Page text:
Government / Politics

Hollister changes RV and boat storage ordinance, fines 

Recreational vehicles may now be stored in private residences under certain circumstances.

On Feb. 21 the Hollister City Council voted unanimously to adopt two resolutions that amended the city’s municipal code regarding the storage of recreational vehicles and boats, as well as the administrative citation penalties and charges related to violations of the RV and boat section. The amendments will be officially adopted with a second reading at the March 6 meeting.

The stated reason for the first resolution, according to city documents, is to increase safety in the city by preventing large RVs from being stored on the street in a way that creates hazardous conditions and impedes the flow of traffic. 

The resolution took the position that RVs “are a blight or nuisance when stored in a deleterious manner.” So, the council directed the Hollister Police Department to recommend amendments to the current ordinance, allowing driveway parking under certain conditions and creating a permit program allowing for street parking or driveway parking during times when owners are preparing for trips. As for the accompanying resolution, regarding fines, the resolution stated that “fines are not meant as a source of revenue for the city but are meant as a deterrent.”

In the first resolution’s amendments, only one RV and/or one boat may be parked or maintained in the a single-family residence under the following conditions:

  • They must be less than 30 feet in length each, less than 12 feet in height and less than eight feet in width (only for rear storage).
  • They are located in a permitted rear yard or side yard.
  • They must be at least 18 inches from any property line, at least five feet from any building used for occupancy and at least five feet from any building overhang attached to a building used for human occupancy
  • There is a minimum setback of three feet from adjoining properties and three feet from any inhabited structure, including a garage.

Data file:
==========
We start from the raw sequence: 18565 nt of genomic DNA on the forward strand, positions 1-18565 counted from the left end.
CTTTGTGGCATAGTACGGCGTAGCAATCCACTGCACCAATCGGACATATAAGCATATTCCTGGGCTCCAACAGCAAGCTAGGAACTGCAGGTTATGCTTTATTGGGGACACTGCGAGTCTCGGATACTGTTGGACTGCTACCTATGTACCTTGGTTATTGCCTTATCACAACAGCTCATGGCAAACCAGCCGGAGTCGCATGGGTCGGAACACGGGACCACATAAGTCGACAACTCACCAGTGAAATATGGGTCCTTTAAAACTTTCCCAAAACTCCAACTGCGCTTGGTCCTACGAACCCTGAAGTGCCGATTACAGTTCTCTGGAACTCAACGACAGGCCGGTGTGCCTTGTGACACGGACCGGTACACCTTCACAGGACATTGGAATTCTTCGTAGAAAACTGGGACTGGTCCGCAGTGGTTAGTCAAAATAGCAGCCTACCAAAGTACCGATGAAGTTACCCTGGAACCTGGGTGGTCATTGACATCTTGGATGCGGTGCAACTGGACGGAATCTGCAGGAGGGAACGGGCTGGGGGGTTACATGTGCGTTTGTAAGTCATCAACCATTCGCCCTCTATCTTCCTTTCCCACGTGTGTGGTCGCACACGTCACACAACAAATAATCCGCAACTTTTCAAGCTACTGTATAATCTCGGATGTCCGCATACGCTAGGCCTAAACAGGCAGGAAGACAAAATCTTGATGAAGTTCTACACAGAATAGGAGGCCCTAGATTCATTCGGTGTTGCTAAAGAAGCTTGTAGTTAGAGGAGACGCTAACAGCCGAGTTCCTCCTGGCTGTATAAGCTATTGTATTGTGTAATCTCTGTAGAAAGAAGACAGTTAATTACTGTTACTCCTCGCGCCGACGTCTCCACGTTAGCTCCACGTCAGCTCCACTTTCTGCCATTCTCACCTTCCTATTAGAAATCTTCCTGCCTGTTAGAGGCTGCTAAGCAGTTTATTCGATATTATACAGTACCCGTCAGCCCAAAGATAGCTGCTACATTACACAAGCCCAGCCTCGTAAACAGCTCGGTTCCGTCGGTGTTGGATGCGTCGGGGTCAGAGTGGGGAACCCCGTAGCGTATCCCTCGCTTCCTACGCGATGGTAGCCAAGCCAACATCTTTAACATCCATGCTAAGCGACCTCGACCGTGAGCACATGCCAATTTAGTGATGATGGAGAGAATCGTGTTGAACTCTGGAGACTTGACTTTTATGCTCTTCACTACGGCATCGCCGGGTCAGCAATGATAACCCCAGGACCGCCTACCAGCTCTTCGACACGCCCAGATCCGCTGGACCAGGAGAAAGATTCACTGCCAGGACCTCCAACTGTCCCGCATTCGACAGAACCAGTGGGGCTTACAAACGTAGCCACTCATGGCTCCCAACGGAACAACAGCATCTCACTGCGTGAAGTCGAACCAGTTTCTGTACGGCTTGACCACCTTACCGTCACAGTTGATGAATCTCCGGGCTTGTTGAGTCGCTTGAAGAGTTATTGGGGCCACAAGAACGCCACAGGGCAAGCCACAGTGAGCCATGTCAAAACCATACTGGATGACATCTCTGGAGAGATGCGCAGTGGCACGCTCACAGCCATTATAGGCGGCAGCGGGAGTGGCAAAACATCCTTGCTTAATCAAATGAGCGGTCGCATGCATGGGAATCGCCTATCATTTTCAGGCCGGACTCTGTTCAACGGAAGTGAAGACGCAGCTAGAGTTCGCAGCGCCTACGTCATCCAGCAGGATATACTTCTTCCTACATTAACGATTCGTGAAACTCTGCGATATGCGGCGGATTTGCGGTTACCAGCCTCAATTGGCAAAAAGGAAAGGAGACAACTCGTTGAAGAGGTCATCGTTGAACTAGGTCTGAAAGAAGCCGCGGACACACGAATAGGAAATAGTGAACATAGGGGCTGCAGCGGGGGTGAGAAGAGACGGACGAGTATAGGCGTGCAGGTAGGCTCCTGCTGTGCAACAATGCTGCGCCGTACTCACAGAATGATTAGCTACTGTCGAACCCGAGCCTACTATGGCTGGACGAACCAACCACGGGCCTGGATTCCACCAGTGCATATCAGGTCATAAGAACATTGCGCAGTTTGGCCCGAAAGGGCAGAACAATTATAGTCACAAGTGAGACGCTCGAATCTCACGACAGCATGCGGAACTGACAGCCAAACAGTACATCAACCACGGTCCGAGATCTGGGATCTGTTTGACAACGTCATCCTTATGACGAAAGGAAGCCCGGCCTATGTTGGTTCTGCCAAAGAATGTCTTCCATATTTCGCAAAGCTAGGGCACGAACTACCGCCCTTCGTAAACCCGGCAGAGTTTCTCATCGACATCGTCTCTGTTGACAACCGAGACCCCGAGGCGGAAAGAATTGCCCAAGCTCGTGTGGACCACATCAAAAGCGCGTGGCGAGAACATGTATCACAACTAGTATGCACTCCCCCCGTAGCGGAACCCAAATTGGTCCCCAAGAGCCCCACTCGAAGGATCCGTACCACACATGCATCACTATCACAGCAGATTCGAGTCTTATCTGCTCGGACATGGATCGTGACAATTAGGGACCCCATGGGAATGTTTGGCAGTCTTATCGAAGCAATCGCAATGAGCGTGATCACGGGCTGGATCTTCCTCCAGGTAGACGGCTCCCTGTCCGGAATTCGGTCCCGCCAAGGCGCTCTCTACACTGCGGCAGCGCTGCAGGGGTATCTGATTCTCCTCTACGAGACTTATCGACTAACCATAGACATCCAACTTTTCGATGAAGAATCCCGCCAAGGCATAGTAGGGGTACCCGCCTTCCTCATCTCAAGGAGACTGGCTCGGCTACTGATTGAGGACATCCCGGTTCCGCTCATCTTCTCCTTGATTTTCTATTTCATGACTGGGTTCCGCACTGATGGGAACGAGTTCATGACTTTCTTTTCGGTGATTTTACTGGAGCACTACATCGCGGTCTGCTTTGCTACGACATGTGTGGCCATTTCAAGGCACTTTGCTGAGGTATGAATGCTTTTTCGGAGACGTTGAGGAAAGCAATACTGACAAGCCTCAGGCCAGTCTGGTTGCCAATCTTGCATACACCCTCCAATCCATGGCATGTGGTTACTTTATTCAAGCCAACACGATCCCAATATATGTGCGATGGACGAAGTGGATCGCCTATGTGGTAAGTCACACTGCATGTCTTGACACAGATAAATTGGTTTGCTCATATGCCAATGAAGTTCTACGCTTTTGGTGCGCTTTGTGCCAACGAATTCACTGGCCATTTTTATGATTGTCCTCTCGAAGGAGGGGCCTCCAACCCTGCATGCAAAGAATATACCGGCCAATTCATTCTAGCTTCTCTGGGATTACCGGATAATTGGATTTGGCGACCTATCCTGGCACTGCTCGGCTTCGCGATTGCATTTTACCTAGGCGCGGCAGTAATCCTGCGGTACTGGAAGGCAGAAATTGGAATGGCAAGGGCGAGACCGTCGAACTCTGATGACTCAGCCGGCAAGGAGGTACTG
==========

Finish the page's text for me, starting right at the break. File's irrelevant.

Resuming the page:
• They cannot block secondary exits or encroach upon the public right-of-way.
  • They shall be stored on the residence’s primary driveway or on a properly permitted and approved pad that is in compliance with applicable rain runoff standards.
  • They must have a valid and current DMV registration, corresponding to a current resident of the property where it is being stored, and it is not under a Planned Nonoperation Filing status.
  • They must be operable and shall not be stored in a dismantled state, or with severe damage.
  • They shall not be stored with open slide-outs. They shall not be connected to power or water, and not be inhabited at any time unless it is being actively cleaned, repaired, loaded or unloaded.

    An RV parked on a driveway in Hollister. Photo by Noe Magaña.
    An RV parked on a driveway in Hollister. Photo by Noe Magaña.

Owners may apply for a permit allowing them to temporarily park the RVs in their driveway or the public roadway in front of their residence for 72 hours to preparing for a trip or who are unloading, cleaning or repairing an RV and/or boat after a trip. Only four permits per owner will be issued per month and 15 in a single calendar year.

Under the second resolution to amend administrative citation penalties, the violations can result in the following fines: $30 for a first offense, $70 for a second offense, $140 for repeat violations of the same code provision occurring within 12 months from the date of the previous administrative citation.

Hollister Police Chief Carlos Reynoso expressed concern about the lowering of fines from $250, $500, $750, and $1,000 to no avail. He reasoned that by reducing the fines it would create a situation where RV owners would not be deterred by a citation because it would amount to less than or comparable to the cost of storing the RV. He also argued lower fines would lead to more staff time being used to enforce the ordinance.


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John Chadwell

John Chadwell is a freelance photojournalist with additional experience as a copywriter, ghostwriter, scriptwriter, and novelist. He is a former U.S. Navy Combat Photojournalist and is an award-winning writer, having worked for magazine, newspapers, radio and television. He has a BA in Journalism and Mass Communications from Chapman University and graduate studies at USC Cinema School. John worked as a scriptwriting consultant, and his own script, "God's Club," was produced and released in 2016. He has also written eight novels, ranging from science fiction to true crime, which are sold on Amazon. To contact John Chadwell, send an email to: [email protected]